Realised on 17 February–20 March2023 on the Sydney Footbridge Gallery Dash Wall, NSW.

'45' is inspired by the rainbow font "Gilbert", originally designed by Hayato Yamasaki after the late Gilbert Baker, who created the ubiquitous rainbow flag and was a prominent gay rights' activist in the United States. This rainbow light installation transformed the University of Sydney Camperdown campus into a light installation animating the number ‘45’ to mark the 45th anniversary of the 2023 Sydney Gay and Lesbian Mardi Gras Festival. My rainbow mural light installation asks each passer-by what it means to be part of a community: ‘What it means to be part of a group of friends who love each other, who see the best versions of each one of us.’ The light mural illuminated what is the second most travelled path into and out of University of Sydney’s Camperdown campus, drawing university students, staff, and the public to travel what is normally dark at dusk now through a colourful and playful safe passage.

The Sydney Gay and Lesbian Mardi Gras has always countered violence and intolerance with colour, music, and imagination. I strongly believe that queering the design field — challenging normative assumptions, centring marginalised voices, and embracing diverse perspectives — is an unmet urgent need today. Public design and designing for the public space play a leading role in shaping public policy. In my practice queer design means openly embracing who I am, my cultural and social identities, and recognising the messy interactions hidden within. Practicing queer design is to have ownership when telling my story, foregrounding the story of the 1978 Sydney Gay and Lesbian Mardi Gras protest, via an animated typographical motif realised through lighting design. Dr Luke Hespanhol, director of the Sydney Footbridge Gallery was thrilled to seethe work realised. “I’ve never seen or imagined the Dash Wall used this way”, praising my site-specific mural that closely follows the contours of the architectural façade.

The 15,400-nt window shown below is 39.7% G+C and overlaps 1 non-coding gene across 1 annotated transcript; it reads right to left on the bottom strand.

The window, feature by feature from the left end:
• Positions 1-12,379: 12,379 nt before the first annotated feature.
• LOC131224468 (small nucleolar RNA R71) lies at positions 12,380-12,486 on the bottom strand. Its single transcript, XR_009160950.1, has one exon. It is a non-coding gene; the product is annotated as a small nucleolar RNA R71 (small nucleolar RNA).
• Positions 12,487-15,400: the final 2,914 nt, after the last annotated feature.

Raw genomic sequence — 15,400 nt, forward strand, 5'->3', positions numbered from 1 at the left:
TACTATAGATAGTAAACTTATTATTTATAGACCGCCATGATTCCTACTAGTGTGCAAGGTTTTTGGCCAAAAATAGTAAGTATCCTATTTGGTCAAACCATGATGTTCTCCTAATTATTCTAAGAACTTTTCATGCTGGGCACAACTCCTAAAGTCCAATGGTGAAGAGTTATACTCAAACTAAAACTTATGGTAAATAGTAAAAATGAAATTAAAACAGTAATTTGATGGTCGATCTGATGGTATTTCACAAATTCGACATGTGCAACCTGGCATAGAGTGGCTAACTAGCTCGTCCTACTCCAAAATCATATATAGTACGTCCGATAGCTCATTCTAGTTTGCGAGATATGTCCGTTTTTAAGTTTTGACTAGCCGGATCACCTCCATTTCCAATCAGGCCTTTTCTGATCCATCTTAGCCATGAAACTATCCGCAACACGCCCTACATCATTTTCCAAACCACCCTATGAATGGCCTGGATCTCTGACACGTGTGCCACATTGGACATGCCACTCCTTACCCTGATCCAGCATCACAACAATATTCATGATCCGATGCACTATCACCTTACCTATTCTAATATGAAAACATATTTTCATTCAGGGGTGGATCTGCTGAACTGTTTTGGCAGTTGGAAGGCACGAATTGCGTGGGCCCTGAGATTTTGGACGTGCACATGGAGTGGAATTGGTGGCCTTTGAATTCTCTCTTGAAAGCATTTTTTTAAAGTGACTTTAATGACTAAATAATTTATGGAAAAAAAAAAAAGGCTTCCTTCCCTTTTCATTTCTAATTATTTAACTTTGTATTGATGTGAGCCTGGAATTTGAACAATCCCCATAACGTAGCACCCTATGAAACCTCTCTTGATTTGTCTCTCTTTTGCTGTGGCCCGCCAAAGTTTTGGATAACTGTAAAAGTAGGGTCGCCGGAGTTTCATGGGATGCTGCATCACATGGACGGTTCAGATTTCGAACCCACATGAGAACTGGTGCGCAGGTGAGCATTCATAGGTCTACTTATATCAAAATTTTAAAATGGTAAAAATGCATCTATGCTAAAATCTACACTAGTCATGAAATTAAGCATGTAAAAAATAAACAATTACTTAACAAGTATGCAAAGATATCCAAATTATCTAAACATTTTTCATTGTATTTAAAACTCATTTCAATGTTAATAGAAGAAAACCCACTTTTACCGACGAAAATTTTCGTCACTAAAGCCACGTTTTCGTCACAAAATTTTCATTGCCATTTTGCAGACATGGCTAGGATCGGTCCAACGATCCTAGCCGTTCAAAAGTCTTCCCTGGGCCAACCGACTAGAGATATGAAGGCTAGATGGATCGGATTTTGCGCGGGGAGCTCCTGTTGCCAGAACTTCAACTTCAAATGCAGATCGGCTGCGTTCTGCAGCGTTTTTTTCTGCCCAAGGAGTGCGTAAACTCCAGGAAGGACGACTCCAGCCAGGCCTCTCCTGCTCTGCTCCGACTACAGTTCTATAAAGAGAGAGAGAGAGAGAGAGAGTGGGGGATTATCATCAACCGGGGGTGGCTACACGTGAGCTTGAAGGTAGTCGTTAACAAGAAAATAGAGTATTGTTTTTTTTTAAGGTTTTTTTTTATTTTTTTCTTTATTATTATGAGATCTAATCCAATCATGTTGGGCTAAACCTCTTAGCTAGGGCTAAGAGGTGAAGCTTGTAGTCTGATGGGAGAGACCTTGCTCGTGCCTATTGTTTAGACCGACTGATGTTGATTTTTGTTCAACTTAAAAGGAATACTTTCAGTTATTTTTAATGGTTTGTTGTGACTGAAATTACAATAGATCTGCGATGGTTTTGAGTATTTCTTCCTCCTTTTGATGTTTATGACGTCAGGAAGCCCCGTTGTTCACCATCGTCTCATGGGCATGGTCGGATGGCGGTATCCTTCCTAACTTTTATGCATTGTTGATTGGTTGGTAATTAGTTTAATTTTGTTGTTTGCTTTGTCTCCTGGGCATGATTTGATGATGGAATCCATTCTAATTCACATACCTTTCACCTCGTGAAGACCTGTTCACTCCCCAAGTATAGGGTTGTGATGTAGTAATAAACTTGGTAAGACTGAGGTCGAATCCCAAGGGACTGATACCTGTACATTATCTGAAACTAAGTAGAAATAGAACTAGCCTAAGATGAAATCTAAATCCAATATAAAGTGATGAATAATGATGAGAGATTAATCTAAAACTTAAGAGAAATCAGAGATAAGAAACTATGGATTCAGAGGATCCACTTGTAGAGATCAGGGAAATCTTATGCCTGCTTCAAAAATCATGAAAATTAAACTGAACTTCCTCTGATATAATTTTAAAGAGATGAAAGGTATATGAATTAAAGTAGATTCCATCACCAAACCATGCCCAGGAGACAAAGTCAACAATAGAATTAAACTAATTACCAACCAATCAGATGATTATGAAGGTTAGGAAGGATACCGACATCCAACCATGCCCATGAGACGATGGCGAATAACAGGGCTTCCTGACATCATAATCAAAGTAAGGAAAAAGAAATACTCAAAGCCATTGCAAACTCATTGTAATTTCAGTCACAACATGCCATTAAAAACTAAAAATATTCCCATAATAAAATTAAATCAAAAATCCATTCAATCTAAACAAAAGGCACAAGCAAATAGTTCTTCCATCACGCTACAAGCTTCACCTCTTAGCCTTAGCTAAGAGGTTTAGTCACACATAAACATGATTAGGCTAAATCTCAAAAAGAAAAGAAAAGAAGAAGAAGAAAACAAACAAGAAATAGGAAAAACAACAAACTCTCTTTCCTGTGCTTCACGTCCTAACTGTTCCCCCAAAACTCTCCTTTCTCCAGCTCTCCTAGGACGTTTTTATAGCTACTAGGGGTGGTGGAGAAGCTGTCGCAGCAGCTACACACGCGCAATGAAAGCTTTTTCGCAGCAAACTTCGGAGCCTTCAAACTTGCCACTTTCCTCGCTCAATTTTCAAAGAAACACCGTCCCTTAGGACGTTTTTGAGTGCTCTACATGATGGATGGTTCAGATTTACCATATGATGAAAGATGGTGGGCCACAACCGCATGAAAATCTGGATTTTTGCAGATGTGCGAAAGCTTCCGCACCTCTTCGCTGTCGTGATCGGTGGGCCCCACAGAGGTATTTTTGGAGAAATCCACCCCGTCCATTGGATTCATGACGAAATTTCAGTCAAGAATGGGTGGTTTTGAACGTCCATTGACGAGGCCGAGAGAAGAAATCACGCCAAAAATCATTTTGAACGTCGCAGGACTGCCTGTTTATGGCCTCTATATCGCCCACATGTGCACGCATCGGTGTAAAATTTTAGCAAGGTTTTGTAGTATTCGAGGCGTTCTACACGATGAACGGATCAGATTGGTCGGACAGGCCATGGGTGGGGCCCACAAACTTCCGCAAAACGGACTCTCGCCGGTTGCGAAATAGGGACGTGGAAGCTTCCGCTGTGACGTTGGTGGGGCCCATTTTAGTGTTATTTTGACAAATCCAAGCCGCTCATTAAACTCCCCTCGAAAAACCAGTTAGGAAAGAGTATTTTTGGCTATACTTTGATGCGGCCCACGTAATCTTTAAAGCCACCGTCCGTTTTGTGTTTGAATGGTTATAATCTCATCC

I proposed the initial design pitch in response to Sydney WorldPride call for public art and realised this solo work for the launch of the inaugural Hunt-Simes Institute in Sexuality Studies. The Institute offers a selective international fellowship scheme for early- and mid-career researchers in queer and sexuality studies to visit the Sydney Social Sciences and Humanities Advanced Research Centre (SSSHARC) and teach a two-week ‘Queering the Classroom’ research program for higher degree research and post-doctoral researchers. I was a Junior Visiting Faculty and taught in the program.

Professor Lee Wallace, Director of SSSHARC at the University of Sydney, published a strong affirmation in her support of LGBTQIA+ work in a press release: “The Centre is extremely proud to be part of Rainbow City with a mural of lights and to be commemorating 45 years of Sydney Gay and Lesbian Mardi Gras ... and continues that tradition and welcomes all queer visitors and their friends onto our campus at dusk to see Xavier Ho’s brilliant light mural.” SSSHARC and the Bad Dog DJ Music Group provided family-friendly music events from dusk near the rainbow light mural for the public. My unique rainbow light elevated Sydney Footbridge Gallery onto the international stage through the Sydney WorldPride festival.

‘45’ was launched as part of the Sydney WorldPride Rainbow City program, according to its report had an estimated 1.07m visitors in inner Sydney for the three-week festival period. From 2024 to 2025, I accepted the invitation to return as a SSSHARC Visiting Research Fellow working on an unannounced game project with a view to launching social enterprise with my collaborators at The University Sydney and the Australian Roleplay Community.